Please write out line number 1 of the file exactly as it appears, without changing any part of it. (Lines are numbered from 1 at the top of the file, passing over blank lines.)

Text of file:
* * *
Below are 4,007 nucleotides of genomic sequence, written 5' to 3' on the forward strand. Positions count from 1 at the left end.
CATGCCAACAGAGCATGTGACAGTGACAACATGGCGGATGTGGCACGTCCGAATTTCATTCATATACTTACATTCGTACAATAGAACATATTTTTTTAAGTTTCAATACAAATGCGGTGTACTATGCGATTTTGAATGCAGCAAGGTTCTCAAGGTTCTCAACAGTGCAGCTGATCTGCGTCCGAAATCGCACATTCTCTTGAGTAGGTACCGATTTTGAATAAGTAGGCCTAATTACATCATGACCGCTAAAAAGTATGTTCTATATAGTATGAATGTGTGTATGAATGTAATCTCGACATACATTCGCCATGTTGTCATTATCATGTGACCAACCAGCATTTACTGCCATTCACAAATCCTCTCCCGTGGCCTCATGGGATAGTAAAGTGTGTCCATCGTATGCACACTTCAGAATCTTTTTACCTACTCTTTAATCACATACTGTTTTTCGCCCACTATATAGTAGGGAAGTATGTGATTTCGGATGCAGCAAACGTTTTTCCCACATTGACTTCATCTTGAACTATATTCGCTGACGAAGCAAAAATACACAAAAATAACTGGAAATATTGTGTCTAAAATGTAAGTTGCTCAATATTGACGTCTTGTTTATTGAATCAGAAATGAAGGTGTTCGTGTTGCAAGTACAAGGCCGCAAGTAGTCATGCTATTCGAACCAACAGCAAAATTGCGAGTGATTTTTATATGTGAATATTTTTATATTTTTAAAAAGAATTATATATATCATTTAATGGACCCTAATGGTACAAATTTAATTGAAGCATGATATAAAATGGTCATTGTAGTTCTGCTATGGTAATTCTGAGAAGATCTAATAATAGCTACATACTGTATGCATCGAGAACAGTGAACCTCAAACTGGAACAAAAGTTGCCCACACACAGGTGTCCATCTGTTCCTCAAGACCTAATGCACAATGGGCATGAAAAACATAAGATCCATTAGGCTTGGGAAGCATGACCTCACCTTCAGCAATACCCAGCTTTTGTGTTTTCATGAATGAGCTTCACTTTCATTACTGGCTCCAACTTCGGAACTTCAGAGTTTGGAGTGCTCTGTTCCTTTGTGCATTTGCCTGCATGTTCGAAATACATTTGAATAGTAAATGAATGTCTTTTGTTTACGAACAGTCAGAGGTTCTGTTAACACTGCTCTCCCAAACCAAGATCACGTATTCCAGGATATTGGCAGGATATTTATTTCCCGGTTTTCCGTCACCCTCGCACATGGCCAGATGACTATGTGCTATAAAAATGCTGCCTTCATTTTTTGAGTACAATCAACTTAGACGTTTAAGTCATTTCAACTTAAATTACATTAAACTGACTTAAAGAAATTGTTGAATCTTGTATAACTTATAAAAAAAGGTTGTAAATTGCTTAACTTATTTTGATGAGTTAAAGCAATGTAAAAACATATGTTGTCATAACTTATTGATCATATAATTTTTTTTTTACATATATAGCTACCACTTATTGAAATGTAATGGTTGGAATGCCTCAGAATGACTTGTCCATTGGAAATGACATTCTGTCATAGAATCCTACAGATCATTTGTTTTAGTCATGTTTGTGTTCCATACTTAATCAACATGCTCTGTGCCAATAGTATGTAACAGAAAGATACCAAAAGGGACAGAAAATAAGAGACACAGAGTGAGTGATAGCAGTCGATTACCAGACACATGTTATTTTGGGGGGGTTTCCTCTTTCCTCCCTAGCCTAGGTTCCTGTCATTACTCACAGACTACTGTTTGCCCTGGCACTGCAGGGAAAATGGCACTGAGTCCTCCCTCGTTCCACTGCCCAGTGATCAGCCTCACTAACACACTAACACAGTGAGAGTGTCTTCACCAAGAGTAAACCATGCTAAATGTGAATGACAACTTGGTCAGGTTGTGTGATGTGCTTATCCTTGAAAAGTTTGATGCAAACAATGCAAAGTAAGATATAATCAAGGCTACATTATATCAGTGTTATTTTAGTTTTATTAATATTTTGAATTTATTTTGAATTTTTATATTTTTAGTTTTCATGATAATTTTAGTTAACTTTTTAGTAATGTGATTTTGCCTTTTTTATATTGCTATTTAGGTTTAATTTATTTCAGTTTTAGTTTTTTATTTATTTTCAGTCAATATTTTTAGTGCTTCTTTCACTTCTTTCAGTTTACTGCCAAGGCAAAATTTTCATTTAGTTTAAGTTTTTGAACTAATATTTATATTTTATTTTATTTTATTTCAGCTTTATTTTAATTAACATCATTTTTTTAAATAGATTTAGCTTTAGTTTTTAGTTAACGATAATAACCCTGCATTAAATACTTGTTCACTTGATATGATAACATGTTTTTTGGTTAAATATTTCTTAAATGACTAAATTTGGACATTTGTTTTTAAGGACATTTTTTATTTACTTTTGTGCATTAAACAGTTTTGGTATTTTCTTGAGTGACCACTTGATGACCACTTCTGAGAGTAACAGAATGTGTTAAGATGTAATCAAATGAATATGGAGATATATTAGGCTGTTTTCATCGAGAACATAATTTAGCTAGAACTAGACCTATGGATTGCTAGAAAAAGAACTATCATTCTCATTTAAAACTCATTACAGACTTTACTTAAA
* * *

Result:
Below are 4,007 nucleotides of genomic sequence, written 5' to 3' on the forward strand. Positions count from 1 at the left end.